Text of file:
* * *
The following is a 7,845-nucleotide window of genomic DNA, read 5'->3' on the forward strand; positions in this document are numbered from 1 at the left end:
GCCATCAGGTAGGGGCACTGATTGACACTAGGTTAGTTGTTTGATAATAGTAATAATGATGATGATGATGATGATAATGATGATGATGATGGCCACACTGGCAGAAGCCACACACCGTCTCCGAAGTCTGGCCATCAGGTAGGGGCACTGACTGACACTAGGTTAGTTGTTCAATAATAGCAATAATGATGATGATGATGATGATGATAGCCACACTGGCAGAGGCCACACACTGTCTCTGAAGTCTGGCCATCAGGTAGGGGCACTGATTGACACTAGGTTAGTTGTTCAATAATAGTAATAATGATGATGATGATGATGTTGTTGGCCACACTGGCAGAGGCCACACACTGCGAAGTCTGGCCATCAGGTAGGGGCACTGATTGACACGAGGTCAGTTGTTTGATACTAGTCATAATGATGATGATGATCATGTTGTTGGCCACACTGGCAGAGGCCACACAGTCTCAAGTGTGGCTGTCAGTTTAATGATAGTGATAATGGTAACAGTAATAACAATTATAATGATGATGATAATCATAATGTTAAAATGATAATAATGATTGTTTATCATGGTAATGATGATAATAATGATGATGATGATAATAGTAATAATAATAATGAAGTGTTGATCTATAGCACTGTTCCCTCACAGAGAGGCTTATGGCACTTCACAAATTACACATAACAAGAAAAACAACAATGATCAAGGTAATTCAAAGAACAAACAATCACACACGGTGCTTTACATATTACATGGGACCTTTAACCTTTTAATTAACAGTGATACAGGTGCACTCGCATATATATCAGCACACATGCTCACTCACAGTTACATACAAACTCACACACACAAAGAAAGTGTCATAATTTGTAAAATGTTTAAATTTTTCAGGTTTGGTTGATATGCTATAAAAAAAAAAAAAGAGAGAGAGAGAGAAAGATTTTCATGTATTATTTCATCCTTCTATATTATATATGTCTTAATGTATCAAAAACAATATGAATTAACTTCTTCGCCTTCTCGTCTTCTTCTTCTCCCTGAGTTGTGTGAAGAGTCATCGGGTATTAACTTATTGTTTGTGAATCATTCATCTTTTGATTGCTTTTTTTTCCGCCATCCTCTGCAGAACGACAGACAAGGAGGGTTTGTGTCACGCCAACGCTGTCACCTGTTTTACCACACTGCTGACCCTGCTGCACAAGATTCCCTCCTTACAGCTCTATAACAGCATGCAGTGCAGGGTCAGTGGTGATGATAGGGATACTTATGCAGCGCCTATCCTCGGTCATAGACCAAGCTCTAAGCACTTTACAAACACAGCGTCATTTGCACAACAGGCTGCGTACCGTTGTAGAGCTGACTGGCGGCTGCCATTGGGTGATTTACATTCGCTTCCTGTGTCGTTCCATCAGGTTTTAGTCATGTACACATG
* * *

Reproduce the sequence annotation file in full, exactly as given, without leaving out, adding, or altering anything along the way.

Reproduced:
The following is a 7,845-nucleotide window of genomic DNA, read 5'->3' on the forward strand; positions in this document are numbered from 1 at the left end:
GCCATCAGGTAGGGGCACTGATTGACACTAGGTTAGTTGTTTGATAATAGTAATAATGATGATGATGATGATGATAATGATGATGATGATGGCCACACTGGCAGAAGCCACACACCGTCTCCGAAGTCTGGCCATCAGGTAGGGGCACTGACTGACACTAGGTTAGTTGTTCAATAATAGCAATAATGATGATGATGATGATGATGATAGCCACACTGGCAGAGGCCACACACTGTCTCTGAAGTCTGGCCATCAGGTAGGGGCACTGATTGACACTAGGTTAGTTGTTCAATAATAGTAATAATGATGATGATGATGATGTTGTTGGCCACACTGGCAGAGGCCACACACTGCGAAGTCTGGCCATCAGGTAGGGGCACTGATTGACACGAGGTCAGTTGTTTGATACTAGTCATAATGATGATGATGATCATGTTGTTGGCCACACTGGCAGAGGCCACACAGTCTCAAGTGTGGCTGTCAGTTTAATGATAGTGATAATGGTAACAGTAATAACAATTATAATGATGATGATAATCATAATGTTAAAATGATAATAATGATTGTTTATCATGGTAATGATGATAATAATGATGATGATGATAATAGTAATAATAATAATGAAGTGTTGATCTATAGCACTGTTCCCTCACAGAGAGGCTTATGGCACTTCACAAATTACACATAACAAGAAAAACAACAATGATCAAGGTAATTCAAAGAACAAACAATCACACACGGTGCTTTACATATTACATGGGACCTTTAACCTTTTAATTAACAGTGATACAGGTGCACTCGCATATATATCAGCACACATGCTCACTCACAGTTACATACAAACTCACACACACAAAGAAAGTGTCATAATTTGTAAAATGTTTAAATTTTTCAGGTTTGGTTGATATGCTATAAAAAAAAAAAAAGAGAGAGAGAGAGAAAGATTTTCATGTATTATTTCATCCTTCTATATTATATATGTCTTAATGTATCAAAAACAATATGAATTAACTTCTTCGCCTTCTCGTCTTCTTCTTCTCCCTGAGTTGTGTGAAGAGTCATCGGGTATTAACTTATTGTTTGTGAATCATTCATCTTTTGATTGCTTTTTTTTCCGCCATCCTCTGCAGAACGACAGACAAGGAGGGTTTGTGTCACGCCAACGCTGTCACCTGTTTTACCACACTGCTGACCCTGCTGCACAAGATTCCCTCCTTACAGCTCTATAACAGCATGCAGTGCAGGGTCAGTGGTGATGATAGGGATACTTATGCAGCGCCTATCCTCGGTCATAGACCAAGCTCTAAGCACTTTACAAACACAGCGTCATTTGCACAACAGGCTGCGTACCGTTGTAGAGCTGACTGGCGGCTGCCATTGGGTGATTTACATTCGCTTCCTGTGTCGTTCCATCAGGTTTTAGTCATGTACACATG